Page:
Vega vs. Tekoh: This one is a bit overstated in negative reactions, but it's still horrible. This is another case where the SCOTUS has limited the ability for citizens to sue law enforcement for improper activities. While this didn't actually remove the rights granted in the Miranda case (aka when Americans talk about being read their rights), as violating those rights hasn't changed regarding what happens in a criminal trial, we can't sue the police for violating our Miranda rights even if those violates result in inappropriate legal consequences.

                        NYSRPA vs. Bruen: A New York state law that's been around for over a century was overturned for not respecting the historical context of federal law (yeah...). New York, and many other states, had a "proper-cause" requirement to obtain carry permits for firearms. Basically, you had to tell the state why you wanted to carry your guns around (esp. for concealed carry) beyond a general desire for self-defense.

                        Dobbs vs. Jackson Women's Health Organization: The big "the US is going to collapse" case everyone was dreading. Roe vs. Wade has officially been overturned and we no longer have a federal protection for the right to abortion in the US. Further, not limiting themselves to just abortion, the 6 theocratic assholes have explicitly said that this does call into question decades of case law based on the right to privacy. As such a huge number of civil rights are in jeopardy now including but not limited to: contraception, sex outside of marriage, non-vaginal sex, interracial marriage, gay marriage, make medical decisions solely between a patient (and legal guardians for minors) and doctors.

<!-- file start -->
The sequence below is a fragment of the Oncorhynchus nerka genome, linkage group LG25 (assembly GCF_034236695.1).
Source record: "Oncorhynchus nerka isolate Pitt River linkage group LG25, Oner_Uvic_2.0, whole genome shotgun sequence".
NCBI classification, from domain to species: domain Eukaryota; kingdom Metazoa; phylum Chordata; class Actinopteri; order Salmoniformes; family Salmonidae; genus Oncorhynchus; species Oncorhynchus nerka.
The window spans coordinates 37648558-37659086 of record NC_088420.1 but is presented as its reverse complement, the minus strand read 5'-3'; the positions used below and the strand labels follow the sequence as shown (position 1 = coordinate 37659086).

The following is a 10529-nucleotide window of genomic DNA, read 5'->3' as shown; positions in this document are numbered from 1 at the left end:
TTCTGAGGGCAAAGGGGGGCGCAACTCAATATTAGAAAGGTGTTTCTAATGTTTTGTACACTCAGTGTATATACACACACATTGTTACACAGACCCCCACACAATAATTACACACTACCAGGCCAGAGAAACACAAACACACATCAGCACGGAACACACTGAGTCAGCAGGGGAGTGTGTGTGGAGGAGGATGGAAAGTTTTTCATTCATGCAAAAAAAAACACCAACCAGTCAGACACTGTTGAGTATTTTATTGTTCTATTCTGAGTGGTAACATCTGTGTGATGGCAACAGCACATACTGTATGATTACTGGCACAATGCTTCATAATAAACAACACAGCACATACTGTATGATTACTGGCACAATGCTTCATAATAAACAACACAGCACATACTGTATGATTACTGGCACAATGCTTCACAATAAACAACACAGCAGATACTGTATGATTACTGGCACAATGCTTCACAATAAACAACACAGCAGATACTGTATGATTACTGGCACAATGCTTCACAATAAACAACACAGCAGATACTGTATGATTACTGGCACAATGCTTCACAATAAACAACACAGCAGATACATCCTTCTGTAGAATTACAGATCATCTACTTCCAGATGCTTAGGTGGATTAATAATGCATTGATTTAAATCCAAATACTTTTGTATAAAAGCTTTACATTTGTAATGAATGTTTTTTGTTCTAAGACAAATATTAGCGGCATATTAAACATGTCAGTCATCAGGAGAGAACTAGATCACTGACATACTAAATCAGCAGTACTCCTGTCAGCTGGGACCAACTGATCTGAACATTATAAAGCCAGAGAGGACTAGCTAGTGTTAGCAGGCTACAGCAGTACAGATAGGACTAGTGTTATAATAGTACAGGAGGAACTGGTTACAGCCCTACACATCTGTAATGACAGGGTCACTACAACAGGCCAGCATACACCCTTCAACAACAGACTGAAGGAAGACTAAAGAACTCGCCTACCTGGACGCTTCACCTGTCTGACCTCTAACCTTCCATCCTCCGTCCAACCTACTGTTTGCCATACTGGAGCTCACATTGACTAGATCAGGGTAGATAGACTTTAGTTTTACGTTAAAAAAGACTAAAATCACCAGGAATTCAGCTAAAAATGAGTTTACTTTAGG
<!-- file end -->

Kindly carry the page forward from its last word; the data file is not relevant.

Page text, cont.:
----------

                        The basic take away? Rank hypocrisy. There's no judicial philosophy here, just expanding rights for people they like, and restricting rights for people they don't. Cops, guns, fetuses, and Christian private schools gained rights, while living people that aren't cops lost rights and are at increased risk of losing even more of them.

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                        • Originally posted by Heavy Arms View Post

                          The basic take away? Rank hypocrisy. There's no judicial philosophy here, just expanding rights for people they like, and restricting rights for people they don't. Cops, guns, fetuses, and Christian private schools gained rights, while living people that aren't cops lost rights and are at increased risk of losing even more of them.
                          If it were not obvious before, this latest batch of atrocities proves these backwards charlatans and intolerant autocrats CAN NOT BE REASONED WITH. They will continue to subvert and corrupt the rule of law for the sake of their outdated dogma until every last choice available to any American citizen is suppressed. Now it's only a question of how long this has to go on before America faces a second civil war to fully and utterly remove religion from matters of state.

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                          • I expect that the next time the Republicans control the House/Senate and the White House, that they will pass legislation banning abortion at the Federal level.

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                            • They don't even have to wait that long. Just like Justice Thomas laid out a list of cases to bring so they can roll back more rights, the radical extremist right will try to bring a fetal personhood case to the SCOTUS so the worst five of them (Roberts doesn't want it, but it doesn't matter) so the SCOTUS can affirm that fetal personhood is a constitutionally protected right, and outlawing the vast majority of abortions with that alone.

                              Though a Republican trifecta will still get it passed in the legislature as well.

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                              • This is all fucking crazy.